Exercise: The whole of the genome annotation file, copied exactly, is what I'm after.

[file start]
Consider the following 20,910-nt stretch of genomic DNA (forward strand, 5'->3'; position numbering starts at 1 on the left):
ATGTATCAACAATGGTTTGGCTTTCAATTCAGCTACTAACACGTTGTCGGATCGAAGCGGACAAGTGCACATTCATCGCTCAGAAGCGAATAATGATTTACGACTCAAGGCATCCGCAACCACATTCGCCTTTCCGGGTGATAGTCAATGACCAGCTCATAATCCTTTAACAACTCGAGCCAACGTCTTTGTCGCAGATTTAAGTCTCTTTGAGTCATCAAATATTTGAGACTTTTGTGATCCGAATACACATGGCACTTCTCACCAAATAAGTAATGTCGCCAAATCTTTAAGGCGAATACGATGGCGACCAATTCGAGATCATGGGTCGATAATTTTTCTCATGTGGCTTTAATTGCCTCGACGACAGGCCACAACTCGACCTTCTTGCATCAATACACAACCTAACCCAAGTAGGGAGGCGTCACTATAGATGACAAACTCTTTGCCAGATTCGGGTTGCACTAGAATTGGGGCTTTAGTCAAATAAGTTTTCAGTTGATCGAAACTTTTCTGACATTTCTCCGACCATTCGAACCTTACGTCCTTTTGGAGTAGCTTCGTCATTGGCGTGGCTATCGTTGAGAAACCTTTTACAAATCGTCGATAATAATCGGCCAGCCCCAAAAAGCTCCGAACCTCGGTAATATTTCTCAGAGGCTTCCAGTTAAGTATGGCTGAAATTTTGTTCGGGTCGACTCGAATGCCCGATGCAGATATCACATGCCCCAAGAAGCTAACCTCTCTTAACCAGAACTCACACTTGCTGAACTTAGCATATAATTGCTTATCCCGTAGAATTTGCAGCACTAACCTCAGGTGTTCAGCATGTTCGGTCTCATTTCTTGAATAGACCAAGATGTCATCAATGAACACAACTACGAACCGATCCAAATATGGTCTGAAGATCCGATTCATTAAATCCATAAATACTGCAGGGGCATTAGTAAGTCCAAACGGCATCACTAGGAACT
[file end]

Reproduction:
Consider the following 20,910-nt stretch of genomic DNA (forward strand, 5'->3'; position numbering starts at 1 on the left):
ATGTATCAACAATGGTTTGGCTTTCAATTCAGCTACTAACACGTTGTCGGATCGAAGCGGACAAGTGCACATTCATCGCTCAGAAGCGAATAATGATTTACGACTCAAGGCATCCGCAACCACATTCGCCTTTCCGGGTGATAGTCAATGACCAGCTCATAATCCTTTAACAACTCGAGCCAACGTCTTTGTCGCAGATTTAAGTCTCTTTGAGTCATCAAATATTTGAGACTTTTGTGATCCGAATACACATGGCACTTCTCACCAAATAAGTAATGTCGCCAAATCTTTAAGGCGAATACGATGGCGACCAATTCGAGATCATGGGTCGATAATTTTTCTCATGTGGCTTTAATTGCCTCGACGACAGGCCACAACTCGACCTTCTTGCATCAATACACAACCTAACCCAAGTAGGGAGGCGTCACTATAGATGACAAACTCTTTGCCAGATTCGGGTTGCACTAGAATTGGGGCTTTAGTCAAATAAGTTTTCAGTTGATCGAAACTTTTCTGACATTTCTCCGACCATTCGAACCTTACGTCCTTTTGGAGTAGCTTCGTCATTGGCGTGGCTATCGTTGAGAAACCTTTTACAAATCGTCGATAATAATCGGCCAGCCCCAAAAAGCTCCGAACCTCGGTAATATTTCTCAGAGGCTTCCAGTTAAGTATGGCTGAAATTTTGTTCGGGTCGACTCGAATGCCCGATGCAGATATCACATGCCCCAAGAAGCTAACCTCTCTTAACCAGAACTCACACTTGCTGAACTTAGCATATAATTGCTTATCCCGTAGAATTTGCAGCACTAACCTCAGGTGTTCAGCATGTTCGGTCTCATTTCTTGAATAGACCAAGATGTCATCAATGAACACAACTACGAACCGATCCAAATATGGTCTGAAGATCCGATTCATTAAATCCATAAATACTGCAGGGGCATTAGTAAGTCCAAACGGCATCACTAGGAACT